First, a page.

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Updated: July 28, 2011 02:02 IST

Giant snails threaten to conquer more areas in Kerala

K. S. Sudhi
Comment (10)   ·   print   ·   T  T  
Giant African snail (Achatina fulica Rowtich).
Special Arrangement Giant African snail (Achatina fulica Rowtich).

Likely to infest at least 41 locations in four districts

Giant African Snails (Achatina fulica Bowtich) are likely to infest at least 41 locations in four districts in the State, according to a scientific prediction. Their presence has already been reported from 10 districts.

The Kerala Forest Research Institute (KFRI), Peechi, Thrissur, has come up with a prediction after assessing 20 parameters in the areas from where severe attack of the invasive snail species was reported. The parameters to make a prediction model included, elevation from the mean sea level, precipitation during the wettest and coldest months, mean monthly temperature and maximum temperature during the warmest month, said T.V. Sajeev, the invasive species expert who led the KFRI team.

Experts have predicted 70 to 100 per cent possibility of the snails establishing themselves in these districts.

Palakkad has been identified as the most vulnerable district with the study predicting attack in 22 locations. Puthunagaram, Kodumbu, Peruvembu, Mundur, Puthuppariyaram, Marutha Road, Kannadi, Koduvayur, Chittur-Thathamangalam, Mathur, Pirayiri, Vadavannur and Thenkurissi are some of the vulnerable areas in the district.

Parali, Kuzhalmannam, Pallassana and Polppully are also susceptible to the attack.

In Kollam, Neendakara, Thrikkadavoor, Thekkumbhagam and Chavara are at risk, followed by Kochi Corporation area, Chellanam, Thripunithura, Njarakkal, Udayamperoor, Mulavukad and Elamkunnapuzha of Ernakulam district. The other areas in Kochi include, Cheranallur, Thiruvankulam, Nayarambalam, Maradu, Kumbalam and Kadamakkudy. Perumbalam and Panavally are the two vulnerable areas in Alappuzha district.

The researchers surveyed the State from Valiyathura in Thiruvananthapuram to Manjeswaram in Kasaragod in 2010 and located 29 distinct populations of the mollusc. Large populations were found in Konni in Pathanamthitta, Kolenchery in Ernakulam and Muzhupilangad and Parassinikkadavu in Kannur district. The presence of the pest has already been reported from Alapuzha, Ernakulam, Kozhikode, Kannur, Kasaragod, Mahe, Malappuram, Palakkad, Pathanamthitta and Thiruvananthapuram districts. Konni in Pathanamthitta was one of the worst hit areas.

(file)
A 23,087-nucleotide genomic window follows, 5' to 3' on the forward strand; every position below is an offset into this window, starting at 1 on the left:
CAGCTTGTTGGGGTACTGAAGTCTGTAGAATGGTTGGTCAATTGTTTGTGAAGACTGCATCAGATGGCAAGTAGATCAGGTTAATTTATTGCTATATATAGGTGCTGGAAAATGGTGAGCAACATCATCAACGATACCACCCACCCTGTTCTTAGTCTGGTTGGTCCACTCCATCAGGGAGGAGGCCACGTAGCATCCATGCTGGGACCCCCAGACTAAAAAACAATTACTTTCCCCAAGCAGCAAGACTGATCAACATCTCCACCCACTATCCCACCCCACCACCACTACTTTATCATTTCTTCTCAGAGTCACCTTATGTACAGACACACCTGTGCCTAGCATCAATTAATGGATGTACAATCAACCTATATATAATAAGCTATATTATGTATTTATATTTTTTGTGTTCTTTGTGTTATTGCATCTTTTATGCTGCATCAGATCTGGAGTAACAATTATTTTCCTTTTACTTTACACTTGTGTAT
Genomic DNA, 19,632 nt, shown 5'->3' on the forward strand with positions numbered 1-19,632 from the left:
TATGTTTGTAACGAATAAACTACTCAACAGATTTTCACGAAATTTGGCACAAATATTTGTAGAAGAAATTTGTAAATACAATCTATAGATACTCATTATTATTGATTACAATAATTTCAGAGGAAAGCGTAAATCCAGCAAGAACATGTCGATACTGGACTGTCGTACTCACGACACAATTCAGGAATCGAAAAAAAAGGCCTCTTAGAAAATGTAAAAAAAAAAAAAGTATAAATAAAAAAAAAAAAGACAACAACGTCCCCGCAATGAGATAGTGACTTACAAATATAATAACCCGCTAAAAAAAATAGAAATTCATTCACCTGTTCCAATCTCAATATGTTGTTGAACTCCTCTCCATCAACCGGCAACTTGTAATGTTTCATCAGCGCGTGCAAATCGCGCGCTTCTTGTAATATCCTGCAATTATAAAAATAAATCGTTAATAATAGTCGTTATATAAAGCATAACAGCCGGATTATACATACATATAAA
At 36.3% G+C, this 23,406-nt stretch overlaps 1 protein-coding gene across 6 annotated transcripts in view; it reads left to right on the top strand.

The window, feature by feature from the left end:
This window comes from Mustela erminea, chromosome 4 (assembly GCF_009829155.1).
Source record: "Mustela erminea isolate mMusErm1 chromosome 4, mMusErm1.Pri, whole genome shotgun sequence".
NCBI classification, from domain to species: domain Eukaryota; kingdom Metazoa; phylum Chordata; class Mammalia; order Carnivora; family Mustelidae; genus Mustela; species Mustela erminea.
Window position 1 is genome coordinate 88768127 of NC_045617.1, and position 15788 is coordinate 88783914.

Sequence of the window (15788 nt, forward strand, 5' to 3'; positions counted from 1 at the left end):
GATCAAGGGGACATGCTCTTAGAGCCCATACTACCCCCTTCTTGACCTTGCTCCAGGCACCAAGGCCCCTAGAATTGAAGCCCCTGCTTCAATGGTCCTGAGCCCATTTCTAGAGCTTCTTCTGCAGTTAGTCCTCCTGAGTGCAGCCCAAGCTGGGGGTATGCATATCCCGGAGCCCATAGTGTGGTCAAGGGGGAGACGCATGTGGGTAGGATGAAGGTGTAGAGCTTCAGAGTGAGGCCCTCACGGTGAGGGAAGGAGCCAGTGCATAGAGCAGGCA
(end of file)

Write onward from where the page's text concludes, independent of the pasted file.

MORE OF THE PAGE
The species has been listed as one of the “100 World's Worst Invaders.” The snails, which live up to six years in favourable conditions, feed on over 500 different plant species. This include some of the economically important plants like cocoa, papaya, peanut, rubber and most types of beans, peas, cucumbers, melons, lichens, algae and fungi. The infestation was found to be intense in areas with high population density. Areas with untreated garbage and places of water logging are their favourite spots, Dr. Sajeev said.

Experts have recommended the use of calcium arsenate and Metaldehyde under expert supervision in areas of high infestation. However, they advise to desist from the use of salt to kill the pest as it alters the soil pH. The meat of the snails thus killed will rot with foul smell. Moreover, the application of salt will become untenable during rainy days, researchers said.

The African snail invation has moved much beyond tropical Kerala. I have come across them in my garden in New Delhi which tends to be dry for much of the year and cool for a couple of months in the winter.

from:  Ansgar
Posted on: Aug 29, 2011 at 15:36 IST